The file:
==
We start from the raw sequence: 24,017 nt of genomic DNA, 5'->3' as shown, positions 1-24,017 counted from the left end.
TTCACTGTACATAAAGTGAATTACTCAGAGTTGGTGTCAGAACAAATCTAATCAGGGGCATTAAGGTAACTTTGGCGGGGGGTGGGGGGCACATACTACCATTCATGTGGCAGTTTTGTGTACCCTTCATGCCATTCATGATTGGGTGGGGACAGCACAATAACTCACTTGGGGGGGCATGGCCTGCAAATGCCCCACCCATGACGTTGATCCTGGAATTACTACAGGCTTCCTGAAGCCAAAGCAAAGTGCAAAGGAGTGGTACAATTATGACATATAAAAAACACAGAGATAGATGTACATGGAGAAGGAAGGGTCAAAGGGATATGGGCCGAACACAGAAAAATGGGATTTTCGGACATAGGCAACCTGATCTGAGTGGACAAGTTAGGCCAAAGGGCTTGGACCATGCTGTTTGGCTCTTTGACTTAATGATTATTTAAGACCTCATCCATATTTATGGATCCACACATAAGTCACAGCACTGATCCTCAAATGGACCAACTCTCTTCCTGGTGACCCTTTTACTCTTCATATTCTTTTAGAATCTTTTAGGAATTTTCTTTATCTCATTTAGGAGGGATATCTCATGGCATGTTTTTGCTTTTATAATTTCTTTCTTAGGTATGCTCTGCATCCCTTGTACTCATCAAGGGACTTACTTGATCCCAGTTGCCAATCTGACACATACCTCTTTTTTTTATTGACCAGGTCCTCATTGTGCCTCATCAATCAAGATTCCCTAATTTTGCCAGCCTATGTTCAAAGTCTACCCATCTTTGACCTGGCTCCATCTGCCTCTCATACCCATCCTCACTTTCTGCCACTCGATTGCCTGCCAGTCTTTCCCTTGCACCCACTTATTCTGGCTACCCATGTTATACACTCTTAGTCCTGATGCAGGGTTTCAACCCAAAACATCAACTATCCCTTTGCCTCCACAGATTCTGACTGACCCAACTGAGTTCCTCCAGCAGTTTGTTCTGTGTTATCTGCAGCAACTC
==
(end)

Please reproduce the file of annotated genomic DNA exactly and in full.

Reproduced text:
We start from the raw sequence: 24,017 nt of genomic DNA, 5'->3' as shown, positions 1-24,017 counted from the left end.
TTCACTGTACATAAAGTGAATTACTCAGAGTTGGTGTCAGAACAAATCTAATCAGGGGCATTAAGGTAACTTTGGCGGGGGGTGGGGGGCACATACTACCATTCATGTGGCAGTTTTGTGTACCCTTCATGCCATTCATGATTGGGTGGGGACAGCACAATAACTCACTTGGGGGGGCATGGCCTGCAAATGCCCCACCCATGACGTTGATCCTGGAATTACTACAGGCTTCCTGAAGCCAAAGCAAAGTGCAAAGGAGTGGTACAATTATGACATATAAAAAACACAGAGATAGATGTACATGGAGAAGGAAGGGTCAAAGGGATATGGGCCGAACACAGAAAAATGGGATTTTCGGACATAGGCAACCTGATCTGAGTGGACAAGTTAGGCCAAAGGGCTTGGACCATGCTGTTTGGCTCTTTGACTTAATGATTATTTAAGACCTCATCCATATTTATGGATCCACACATAAGTCACAGCACTGATCCTCAAATGGACCAACTCTCTTCCTGGTGACCCTTTTACTCTTCATATTCTTTTAGAATCTTTTAGGAATTTTCTTTATCTCATTTAGGAGGGATATCTCATGGCATGTTTTTGCTTTTATAATTTCTTTCTTAGGTATGCTCTGCATCCCTTGTACTCATCAAGGGACTTACTTGATCCCAGTTGCCAATCTGACACATACCTCTTTTTTTTATTGACCAGGTCCTCATTGTGCCTCATCAATCAAGATTCCCTAATTTTGCCAGCCTATGTTCAAAGTCTACCCATCTTTGACCTGGCTCCATCTGCCTCTCATACCCATCCTCACTTTCTGCCACTCGATTGCCTGCCAGTCTTTCCCTTGCACCCACTTATTCTGGCTACCCATGTTATACACTCTTAGTCCTGATGCAGGGTTTCAACCCAAAACATCAACTATCCCTTTGCCTCCACAGATTCTGACTGACCCAACTGAGTTCCTCCAGCAGTTTGTTCTGTGTTATCTGCAGCAACTC